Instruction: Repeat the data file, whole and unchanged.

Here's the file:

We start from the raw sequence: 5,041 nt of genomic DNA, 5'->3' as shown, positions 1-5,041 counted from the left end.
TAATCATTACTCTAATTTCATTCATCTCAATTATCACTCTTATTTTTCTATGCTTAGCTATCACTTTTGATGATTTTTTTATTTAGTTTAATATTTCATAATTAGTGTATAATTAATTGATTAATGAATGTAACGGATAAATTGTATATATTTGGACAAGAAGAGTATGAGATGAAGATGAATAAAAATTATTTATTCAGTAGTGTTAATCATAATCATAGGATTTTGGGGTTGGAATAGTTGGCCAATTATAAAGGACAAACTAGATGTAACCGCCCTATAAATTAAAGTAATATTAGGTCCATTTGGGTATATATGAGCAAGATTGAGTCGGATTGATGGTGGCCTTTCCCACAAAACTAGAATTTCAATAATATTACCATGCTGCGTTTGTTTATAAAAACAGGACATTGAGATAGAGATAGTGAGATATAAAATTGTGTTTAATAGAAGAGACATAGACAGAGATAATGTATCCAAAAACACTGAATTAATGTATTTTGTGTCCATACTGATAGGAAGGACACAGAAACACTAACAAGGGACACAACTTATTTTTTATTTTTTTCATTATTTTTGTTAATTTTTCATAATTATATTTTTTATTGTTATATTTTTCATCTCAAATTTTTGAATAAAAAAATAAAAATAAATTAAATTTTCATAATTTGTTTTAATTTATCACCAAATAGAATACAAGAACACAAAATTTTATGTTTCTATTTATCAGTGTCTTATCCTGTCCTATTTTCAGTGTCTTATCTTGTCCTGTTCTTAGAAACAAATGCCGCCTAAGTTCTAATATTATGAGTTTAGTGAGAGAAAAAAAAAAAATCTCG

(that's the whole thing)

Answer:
We start from the raw sequence: 5,041 nt of genomic DNA, 5'->3' as shown, positions 1-5,041 counted from the left end.
TAATCATTACTCTAATTTCATTCATCTCAATTATCACTCTTATTTTTCTATGCTTAGCTATCACTTTTGATGATTTTTTTATTTAGTTTAATATTTCATAATTAGTGTATAATTAATTGATTAATGAATGTAACGGATAAATTGTATATATTTGGACAAGAAGAGTATGAGATGAAGATGAATAAAAATTATTTATTCAGTAGTGTTAATCATAATCATAGGATTTTGGGGTTGGAATAGTTGGCCAATTATAAAGGACAAACTAGATGTAACCGCCCTATAAATTAAAGTAATATTAGGTCCATTTGGGTATATATGAGCAAGATTGAGTCGGATTGATGGTGGCCTTTCCCACAAAACTAGAATTTCAATAATATTACCATGCTGCGTTTGTTTATAAAAACAGGACATTGAGATAGAGATAGTGAGATATAAAATTGTGTTTAATAGAAGAGACATAGACAGAGATAATGTATCCAAAAACACTGAATTAATGTATTTTGTGTCCATACTGATAGGAAGGACACAGAAACACTAACAAGGGACACAACTTATTTTTTATTTTTTTCATTATTTTTGTTAATTTTTCATAATTATATTTTTTATTGTTATATTTTTCATCTCAAATTTTTGAATAAAAAAATAAAAATAAATTAAATTTTCATAATTTGTTTTAATTTATCACCAAATAGAATACAAGAACACAAAATTTTATGTTTCTATTTATCAGTGTCTTATCCTGTCCTATTTTCAGTGTCTTATCTTGTCCTGTTCTTAGAAACAAATGCCGCCTAAGTTCTAATATTATGAGTTTAGTGAGAGAAAAAAAAAAAATCTCG